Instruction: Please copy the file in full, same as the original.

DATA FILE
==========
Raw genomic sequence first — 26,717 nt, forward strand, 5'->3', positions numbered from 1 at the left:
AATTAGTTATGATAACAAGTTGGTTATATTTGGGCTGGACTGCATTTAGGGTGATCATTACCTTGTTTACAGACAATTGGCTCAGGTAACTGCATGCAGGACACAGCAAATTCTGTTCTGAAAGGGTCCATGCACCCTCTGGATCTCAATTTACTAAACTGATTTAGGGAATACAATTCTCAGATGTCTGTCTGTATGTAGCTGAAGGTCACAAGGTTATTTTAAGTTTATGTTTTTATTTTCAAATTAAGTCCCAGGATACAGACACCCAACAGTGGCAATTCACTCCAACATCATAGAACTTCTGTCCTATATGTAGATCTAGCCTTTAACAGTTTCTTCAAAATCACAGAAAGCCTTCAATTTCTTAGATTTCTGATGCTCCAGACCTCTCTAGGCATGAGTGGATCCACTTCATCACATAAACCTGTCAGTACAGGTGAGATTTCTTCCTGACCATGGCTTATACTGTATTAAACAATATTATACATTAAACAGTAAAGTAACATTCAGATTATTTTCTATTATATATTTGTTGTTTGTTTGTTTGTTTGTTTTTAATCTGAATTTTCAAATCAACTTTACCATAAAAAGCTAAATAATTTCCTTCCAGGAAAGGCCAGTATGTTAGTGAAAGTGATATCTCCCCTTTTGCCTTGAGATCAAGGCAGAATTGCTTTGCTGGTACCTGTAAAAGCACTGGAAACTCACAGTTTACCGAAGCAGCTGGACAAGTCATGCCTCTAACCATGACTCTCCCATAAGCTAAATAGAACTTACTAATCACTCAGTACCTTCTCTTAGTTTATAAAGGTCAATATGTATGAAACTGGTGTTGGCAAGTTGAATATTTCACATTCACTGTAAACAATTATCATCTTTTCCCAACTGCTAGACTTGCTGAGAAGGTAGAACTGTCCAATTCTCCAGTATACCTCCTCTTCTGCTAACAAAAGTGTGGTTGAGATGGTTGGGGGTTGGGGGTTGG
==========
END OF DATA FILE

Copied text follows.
Raw genomic sequence first — 26,717 nt, forward strand, 5'->3', positions numbered from 1 at the left:
AATTAGTTATGATAACAAGTTGGTTATATTTGGGCTGGACTGCATTTAGGGTGATCATTACCTTGTTTACAGACAATTGGCTCAGGTAACTGCATGCAGGACACAGCAAATTCTGTTCTGAAAGGGTCCATGCACCCTCTGGATCTCAATTTACTAAACTGATTTAGGGAATACAATTCTCAGATGTCTGTCTGTATGTAGCTGAAGGTCACAAGGTTATTTTAAGTTTATGTTTTTATTTTCAAATTAAGTCCCAGGATACAGACACCCAACAGTGGCAATTCACTCCAACATCATAGAACTTCTGTCCTATATGTAGATCTAGCCTTTAACAGTTTCTTCAAAATCACAGAAAGCCTTCAATTTCTTAGATTTCTGATGCTCCAGACCTCTCTAGGCATGAGTGGATCCACTTCATCACATAAACCTGTCAGTACAGGTGAGATTTCTTCCTGACCATGGCTTATACTGTATTAAACAATATTATACATTAAACAGTAAAGTAACATTCAGATTATTTTCTATTATATATTTGTTGTTTGTTTGTTTGTTTGTTTTTAATCTGAATTTTCAAATCAACTTTACCATAAAAAGCTAAATAATTTCCTTCCAGGAAAGGCCAGTATGTTAGTGAAAGTGATATCTCCCCTTTTGCCTTGAGATCAAGGCAGAATTGCTTTGCTGGTACCTGTAAAAGCACTGGAAACTCACAGTTTACCGAAGCAGCTGGACAAGTCATGCCTCTAACCATGACTCTCCCATAAGCTAAATAGAACTTACTAATCACTCAGTACCTTCTCTTAGTTTATAAAGGTCAATATGTATGAAACTGGTGTTGGCAAGTTGAATATTTCACATTCACTGTAAACAATTATCATCTTTTCCCAACTGCTAGACTTGCTGAGAAGGTAGAACTGTCCAATTCTCCAGTATACCTCCTCTTCTGCTAACAAAAGTGTGGTTGAGATGGTTGGGGGTTGGGGGTTGG